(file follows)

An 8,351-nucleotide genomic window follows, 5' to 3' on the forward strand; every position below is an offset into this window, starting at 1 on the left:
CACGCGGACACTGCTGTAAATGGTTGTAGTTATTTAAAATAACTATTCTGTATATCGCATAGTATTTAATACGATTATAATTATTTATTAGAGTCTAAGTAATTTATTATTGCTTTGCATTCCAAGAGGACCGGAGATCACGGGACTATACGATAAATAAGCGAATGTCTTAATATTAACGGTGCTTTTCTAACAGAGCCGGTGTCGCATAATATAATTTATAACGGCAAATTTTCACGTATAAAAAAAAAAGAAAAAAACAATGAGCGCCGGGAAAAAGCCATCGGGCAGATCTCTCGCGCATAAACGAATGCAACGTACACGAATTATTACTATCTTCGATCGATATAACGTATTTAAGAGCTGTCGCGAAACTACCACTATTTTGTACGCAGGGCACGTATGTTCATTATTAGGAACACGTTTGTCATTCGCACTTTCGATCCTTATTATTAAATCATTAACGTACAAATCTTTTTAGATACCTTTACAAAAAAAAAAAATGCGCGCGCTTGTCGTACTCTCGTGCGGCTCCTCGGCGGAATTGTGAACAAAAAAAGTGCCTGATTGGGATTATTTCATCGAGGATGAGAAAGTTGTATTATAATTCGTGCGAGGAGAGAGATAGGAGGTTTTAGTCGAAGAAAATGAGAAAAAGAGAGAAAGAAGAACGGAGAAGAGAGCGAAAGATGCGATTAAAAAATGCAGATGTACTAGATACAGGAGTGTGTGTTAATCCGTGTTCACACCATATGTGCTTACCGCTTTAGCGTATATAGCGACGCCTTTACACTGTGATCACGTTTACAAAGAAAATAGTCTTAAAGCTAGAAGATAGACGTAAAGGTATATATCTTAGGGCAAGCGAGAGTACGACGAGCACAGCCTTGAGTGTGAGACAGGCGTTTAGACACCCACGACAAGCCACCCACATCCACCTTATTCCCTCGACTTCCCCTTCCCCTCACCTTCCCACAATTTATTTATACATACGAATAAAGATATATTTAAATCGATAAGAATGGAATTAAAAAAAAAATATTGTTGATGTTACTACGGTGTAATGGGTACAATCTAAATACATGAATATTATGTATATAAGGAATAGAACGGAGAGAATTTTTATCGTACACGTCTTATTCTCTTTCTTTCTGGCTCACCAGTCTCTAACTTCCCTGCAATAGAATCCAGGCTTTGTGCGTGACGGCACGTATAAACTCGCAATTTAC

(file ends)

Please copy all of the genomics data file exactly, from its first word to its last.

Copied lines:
An 8,351-nucleotide genomic window follows, 5' to 3' on the forward strand; every position below is an offset into this window, starting at 1 on the left:
CACGCGGACACTGCTGTAAATGGTTGTAGTTATTTAAAATAACTATTCTGTATATCGCATAGTATTTAATACGATTATAATTATTTATTAGAGTCTAAGTAATTTATTATTGCTTTGCATTCCAAGAGGACCGGAGATCACGGGACTATACGATAAATAAGCGAATGTCTTAATATTAACGGTGCTTTTCTAACAGAGCCGGTGTCGCATAATATAATTTATAACGGCAAATTTTCACGTATAAAAAAAAAAGAAAAAAACAATGAGCGCCGGGAAAAAGCCATCGGGCAGATCTCTCGCGCATAAACGAATGCAACGTACACGAATTATTACTATCTTCGATCGATATAACGTATTTAAGAGCTGTCGCGAAACTACCACTATTTTGTACGCAGGGCACGTATGTTCATTATTAGGAACACGTTTGTCATTCGCACTTTCGATCCTTATTATTAAATCATTAACGTACAAATCTTTTTAGATACCTTTACAAAAAAAAAAAATGCGCGCGCTTGTCGTACTCTCGTGCGGCTCCTCGGCGGAATTGTGAACAAAAAAAGTGCCTGATTGGGATTATTTCATCGAGGATGAGAAAGTTGTATTATAATTCGTGCGAGGAGAGAGATAGGAGGTTTTAGTCGAAGAAAATGAGAAAAAGAGAGAAAGAAGAACGGAGAAGAGAGCGAAAGATGCGATTAAAAAATGCAGATGTACTAGATACAGGAGTGTGTGTTAATCCGTGTTCACACCATATGTGCTTACCGCTTTAGCGTATATAGCGACGCCTTTACACTGTGATCACGTTTACAAAGAAAATAGTCTTAAAGCTAGAAGATAGACGTAAAGGTATATATCTTAGGGCAAGCGAGAGTACGACGAGCACAGCCTTGAGTGTGAGACAGGCGTTTAGACACCCACGACAAGCCACCCACATCCACCTTATTCCCTCGACTTCCCCTTCCCCTCACCTTCCCACAATTTATTTATACATACGAATAAAGATATATTTAAATCGATAAGAATGGAATTAAAAAAAAAATATTGTTGATGTTACTACGGTGTAATGGGTACAATCTAAATACATGAATATTATGTATATAAGGAATAGAACGGAGAGAATTTTTATCGTACACGTCTTATTCTCTTTCTTTCTGGCTCACCAGTCTCTAACTTCCCTGCAATAGAATCCAGGCTTTGTGCGTGACGGCACGTATAAACTCGCAATTTAC